Permission to Chill

Long term travel is not for everyone. Living out of a bag, switching time zones, bouncing from place to place for months at a time. It can be stressful. It can be chaotic. It can be overwhelming. Perhaps even more so when you travel with kids, but especially teens with their specific needs.

An important part of a our travel plan to reduce the stress and disruption is to plan plenty of down time. I found that constantly going about as a tourist or traveling all day and then jumping right into exploring takes too much out of us for an extended period of time. Years ago I resolved to give us plenty of time to relax. It is just as essential to our travels as the adventures are. It is also another reason why we prefer slow travel – allowing ourselves the time to live in a place as opposed to just visiting a place. Many travelers are on a constant loop of go, go, go – but outside of seeing all the touristy aspects of a location, so much joy can come from giving yourself permission to relax.

Now it is an expectation and my guys’ need to balance the fun with the “chill days” is real. We recently spent a few days camping along the coast in Olympic National Park. It was a few hours drive from our current location, then three days/two nights at a campground. Limited facilities never mind practically no cell service and absolutely no electricity. Needless to say, this adventure took them completely out of their comfort zone. I expected it, but was still surprised how stressed it made them to be without their screens.

The planned two days of down time after this mini-trip-within-a-trip was exactly what they needed to restore everyone.  What do you use to keep everyone tuned into the traveling?

 

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Upward and onward

Since we arrived in Salt Lake City we have all been in awe of the gorgeous mountains surrounding the city. We came here with the intent to hike as often as possible. All the boys have decided that “it would just be like walking, except you’re going up.” I kept telling them that from ground-level and from a distance, the mountains may not look that high, but to trust me, they are high. Most +/- 14,000′ high, to be exact.

I pulled out my AllTrails app and researched where we should head first. All trails are rated Easy, Moderate, and Hard. They insisted that we do the hard ones because “easy trails are just walks.” I knew better, so I found us one with great reviews that was rated Moderate.

We got our packs ready and headed out to hike Desolation Trail – they loved the name, btw – with intent to get to the Salt Lake Overlook. The trail has an incline rise of nearly 1,250′ and at the highest point you’re at over 6,800′. This trail is advertised as being mostly shaded and having a number of switchbacks that take you to the top. I thought it was the perfect compromise to get us started with hiking here.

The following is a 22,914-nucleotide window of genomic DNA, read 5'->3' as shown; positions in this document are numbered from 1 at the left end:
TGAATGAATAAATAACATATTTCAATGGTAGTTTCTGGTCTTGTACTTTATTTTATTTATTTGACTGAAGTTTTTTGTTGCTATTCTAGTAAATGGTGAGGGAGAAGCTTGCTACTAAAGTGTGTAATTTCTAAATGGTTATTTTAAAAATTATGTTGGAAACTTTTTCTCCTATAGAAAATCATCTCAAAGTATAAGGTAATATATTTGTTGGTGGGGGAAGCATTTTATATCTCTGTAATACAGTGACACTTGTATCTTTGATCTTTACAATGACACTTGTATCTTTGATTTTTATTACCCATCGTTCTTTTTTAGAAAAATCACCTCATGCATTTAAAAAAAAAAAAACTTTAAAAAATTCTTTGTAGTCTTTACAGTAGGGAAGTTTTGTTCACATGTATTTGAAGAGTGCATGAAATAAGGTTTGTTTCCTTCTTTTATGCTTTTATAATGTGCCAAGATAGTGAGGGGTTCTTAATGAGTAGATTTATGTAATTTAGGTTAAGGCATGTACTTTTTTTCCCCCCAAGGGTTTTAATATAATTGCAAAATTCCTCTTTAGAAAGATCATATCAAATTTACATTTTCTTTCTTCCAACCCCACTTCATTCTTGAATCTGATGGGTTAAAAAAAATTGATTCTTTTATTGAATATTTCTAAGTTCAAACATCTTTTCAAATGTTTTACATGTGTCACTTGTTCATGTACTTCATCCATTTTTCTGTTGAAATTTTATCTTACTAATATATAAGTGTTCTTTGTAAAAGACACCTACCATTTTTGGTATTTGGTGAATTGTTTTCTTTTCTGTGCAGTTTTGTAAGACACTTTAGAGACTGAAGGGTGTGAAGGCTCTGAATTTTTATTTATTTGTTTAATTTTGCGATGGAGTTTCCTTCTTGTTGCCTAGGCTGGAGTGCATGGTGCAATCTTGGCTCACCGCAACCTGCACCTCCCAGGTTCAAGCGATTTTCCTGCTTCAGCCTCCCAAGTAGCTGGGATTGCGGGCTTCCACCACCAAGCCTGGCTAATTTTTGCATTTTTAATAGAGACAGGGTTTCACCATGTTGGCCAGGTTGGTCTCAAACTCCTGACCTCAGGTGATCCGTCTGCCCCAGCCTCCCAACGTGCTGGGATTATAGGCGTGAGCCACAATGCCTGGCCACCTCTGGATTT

Goodness gracious, it was a steady climb and it was HARD. However, right when you felt like your legs wouldn’t be able to climb another inch, the trail leveled off a bit so you could get some rest in. It was pleasantly shaded and opened to expansive views of the other ridges and gorgeous trees. Of which, I have decided, that I am in love with. The motto of the day was “slow and steady.” Every time you stopped to rest it was harder to get into the rhythm again. Things in motion stay in motion, and all that.

Drix went off ahead, even running at times, while Aiden, myself, and Little trudged our way along. We got about halfway up when we met up with Drix. At that point we all decided that we were completely okay with calling it a day and to start making our way back down. Ironically enough, as we were making our way down, we got passed again by the gentleman who was at least 20 years older than me that ran past us a quarter of the way up. Turns out, this hike is known to be great for families and trail running. Apparently, you need to grow up with mountain legs instead of sea legs like I have in order to run up mountains.

I am in ernest to head back and give it another go. The boys are less excited about that idea. However, if we can’t get up a Moderate trail, then how are we ever going to hike those Hard ones they are so interested in?

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Aiden around a bend. The big guys weren’t interested in letting me snap photos this day, so I had to hang back a bit and wait for him to come. 

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